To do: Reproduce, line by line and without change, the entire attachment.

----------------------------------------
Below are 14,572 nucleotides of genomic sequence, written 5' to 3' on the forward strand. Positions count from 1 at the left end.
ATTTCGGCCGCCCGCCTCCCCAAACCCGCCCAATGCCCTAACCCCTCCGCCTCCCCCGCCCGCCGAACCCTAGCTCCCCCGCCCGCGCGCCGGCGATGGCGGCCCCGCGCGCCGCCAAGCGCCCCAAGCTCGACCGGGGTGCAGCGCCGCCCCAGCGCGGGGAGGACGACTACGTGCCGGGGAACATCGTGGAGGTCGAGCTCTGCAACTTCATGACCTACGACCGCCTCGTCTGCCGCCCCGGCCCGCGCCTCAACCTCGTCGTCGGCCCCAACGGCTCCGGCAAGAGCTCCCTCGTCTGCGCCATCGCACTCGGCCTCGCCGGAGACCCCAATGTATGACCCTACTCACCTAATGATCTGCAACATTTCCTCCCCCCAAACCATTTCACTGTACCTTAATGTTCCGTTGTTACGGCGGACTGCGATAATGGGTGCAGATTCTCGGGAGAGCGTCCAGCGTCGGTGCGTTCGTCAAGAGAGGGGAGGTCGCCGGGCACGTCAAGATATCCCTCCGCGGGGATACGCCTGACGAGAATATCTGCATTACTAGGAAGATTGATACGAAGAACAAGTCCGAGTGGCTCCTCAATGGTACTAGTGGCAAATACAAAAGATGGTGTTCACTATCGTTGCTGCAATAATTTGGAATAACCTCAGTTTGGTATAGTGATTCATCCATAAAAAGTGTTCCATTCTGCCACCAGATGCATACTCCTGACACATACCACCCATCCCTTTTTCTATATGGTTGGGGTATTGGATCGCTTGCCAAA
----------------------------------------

Below are 14,572 nucleotides of genomic sequence, written 5' to 3' on the forward strand. Positions count from 1 at the left end.
ATTTCGGCCGCCCGCCTCCCCAAACCCGCCCAATGCCCTAACCCCTCCGCCTCCCCCGCCCGCCGAACCCTAGCTCCCCCGCCCGCGCGCCGGCGATGGCGGCCCCGCGCGCCGCCAAGCGCCCCAAGCTCGACCGGGGTGCAGCGCCGCCCCAGCGCGGGGAGGACGACTACGTGCCGGGGAACATCGTGGAGGTCGAGCTCTGCAACTTCATGACCTACGACCGCCTCGTCTGCCGCCCCGGCCCGCGCCTCAACCTCGTCGTCGGCCCCAACGGCTCCGGCAAGAGCTCCCTCGTCTGCGCCATCGCACTCGGCCTCGCCGGAGACCCCAATGTATGACCCTACTCACCTAATGATCTGCAACATTTCCTCCCCCCAAACCATTTCACTGTACCTTAATGTTCCGTTGTTACGGCGGACTGCGATAATGGGTGCAGATTCTCGGGAGAGCGTCCAGCGTCGGTGCGTTCGTCAAGAGAGGGGAGGTCGCCGGGCACGTCAAGATATCCCTCCGCGGGGATACGCCTGACGAGAATATCTGCATTACTAGGAAGATTGATACGAAGAACAAGTCCGAGTGGCTCCTCAATGGTACTAGTGGCAAATACAAAAGATGGTGTTCACTATCGTTGCTGCAATAATTTGGAATAACCTCAGTTTGGTATAGTGATTCATCCATAAAAAGTGTTCCATTCTGCCACCAGATGCATACTCCTGACACATACCACCCATCCCTTTTTCTATATGGTTGGGGTATTGGATCGCTTGCCAAA